|Previous Section||Index||Home Page|
Mr. Amess: To ask the Secretary of State for Business, Enterprise and Regulatory Reform what the value was of (a) imports and (b) exports of (i) goods and (ii) services between (A) Cyprus and (B) Bermuda and the United Kingdom in each of the last 10 years for which information is available. 
|UK imports of goods from Cyprus||UK exports of goods to Cyprus||UK imports of services from Cyprus||UK exports of services to Cyprus|
Figures for trade in goods with Cyprus are not available before 1999 on a balance of payments basis. Figures are available on a slightly different definition using Overseas Trade Statistics. The figures for 1997 and 1998 were:
|UK imports of goods from Cyprus||UK exports of goods to Cyprus|
Mrs. James: To ask the Secretary of State for Business, Enterprise and Regulatory Reform what means of complaint are available to UK residents about the sending of unsolicited and fraudulent email to UK email addresses. 
The Government introduced statutory controls in the UK on unsolicited spam e-mails under the Privacy and Electronic Communications (EC Directive) Regulations 2003, which came into force on 11 December 2003. They provide a first line of defence against the kind of unsolicited e-mails that many people object to where they have no knowledge of the advertiser or the products being marketed. The regulations require that unsolicited spam e-mails must not be sent to an individual
subscriber unless prior permission has been obtained or unless there is a previous relationship between the parties. The regulations can be enforced against an offending company or individual anywhere in the European Union (EU).
The Information Commissioner's Office has responsibility for the enforcement of the regulations controls in the UK on unsolicited spam e-mails and considers complaints about breaches. A breach of an enforcement notice is a criminal offence subject to a fine of up to £5,000 in a magistrate's court.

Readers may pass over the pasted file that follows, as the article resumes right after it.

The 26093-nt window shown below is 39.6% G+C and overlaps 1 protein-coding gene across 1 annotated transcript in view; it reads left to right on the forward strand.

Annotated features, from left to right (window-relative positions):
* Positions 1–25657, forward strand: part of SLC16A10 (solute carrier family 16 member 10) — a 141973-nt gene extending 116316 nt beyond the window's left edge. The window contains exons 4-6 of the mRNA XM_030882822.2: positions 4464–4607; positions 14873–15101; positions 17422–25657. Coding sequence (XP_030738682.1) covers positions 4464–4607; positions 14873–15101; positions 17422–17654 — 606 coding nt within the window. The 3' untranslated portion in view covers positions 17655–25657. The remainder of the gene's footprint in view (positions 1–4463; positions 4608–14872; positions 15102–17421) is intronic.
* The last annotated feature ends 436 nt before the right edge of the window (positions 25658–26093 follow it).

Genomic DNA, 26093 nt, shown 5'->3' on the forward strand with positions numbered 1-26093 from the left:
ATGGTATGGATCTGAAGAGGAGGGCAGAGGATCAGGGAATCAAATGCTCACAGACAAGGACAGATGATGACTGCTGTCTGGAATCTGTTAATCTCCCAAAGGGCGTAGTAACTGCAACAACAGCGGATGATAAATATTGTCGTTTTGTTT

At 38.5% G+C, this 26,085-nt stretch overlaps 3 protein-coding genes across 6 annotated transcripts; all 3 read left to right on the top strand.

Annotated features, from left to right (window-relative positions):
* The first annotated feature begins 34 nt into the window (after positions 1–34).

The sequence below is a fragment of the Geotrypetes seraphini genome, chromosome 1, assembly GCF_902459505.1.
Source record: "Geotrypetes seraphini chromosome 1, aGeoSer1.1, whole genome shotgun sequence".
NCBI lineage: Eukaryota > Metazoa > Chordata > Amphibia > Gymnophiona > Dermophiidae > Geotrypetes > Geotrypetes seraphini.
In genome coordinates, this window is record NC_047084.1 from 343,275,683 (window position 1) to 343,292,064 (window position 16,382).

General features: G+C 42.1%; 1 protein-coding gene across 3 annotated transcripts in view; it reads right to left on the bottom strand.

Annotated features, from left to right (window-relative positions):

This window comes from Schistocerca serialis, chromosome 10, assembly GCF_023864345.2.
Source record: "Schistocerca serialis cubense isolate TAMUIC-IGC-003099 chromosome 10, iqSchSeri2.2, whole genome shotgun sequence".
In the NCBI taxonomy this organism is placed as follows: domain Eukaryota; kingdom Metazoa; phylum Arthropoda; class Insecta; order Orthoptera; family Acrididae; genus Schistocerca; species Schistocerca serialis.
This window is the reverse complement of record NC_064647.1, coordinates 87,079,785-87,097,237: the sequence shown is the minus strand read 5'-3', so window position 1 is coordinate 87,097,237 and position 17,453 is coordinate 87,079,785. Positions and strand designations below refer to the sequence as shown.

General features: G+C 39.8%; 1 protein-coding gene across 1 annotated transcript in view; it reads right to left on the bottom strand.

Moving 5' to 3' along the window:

Charles Hendry: To ask the Secretary of State for Business, Enterprise and Regulatory Reform pursuant to the answer of 13 October 2007, Official Report, column 130W, on motorsports, which elements of motorsport experience each of the members of the advisory board of Motorsport Development UK has. 
Mr. Thomas: According to HM Revenue and Customs data, direct visible exports to Iran from the UK for the calendar year 2006 were worth some £431 million. Direct visible exports for the previous four calendar years were as follows: 2005 (463 million); 2004 (£443 million); 2003 (£476 million); and 2002 (£401 million). Data for the current year is only available for the period January-August 2007 and shows that direct visible exports from the UK to Iran over this period were worth some £254 million.
Data kept by the Office for National Statistics shows that invisible exports from the UK to Iran were worth some £212 million in 2006. Figures for the preceding four years were as follows: 2005 (£204 million); 2004 (£236 million); 2003 (£206 million); and 2002 (£178 million). Data for 2007 is currently unavailable.
Mr. Amess: To ask the Secretary of State for Business, Enterprise and Regulatory Reform what the value was of (a) imports and (b) exports of (i) goods and (ii) services between Israel and the United Kingdom in each of the last 10 years for which information is available.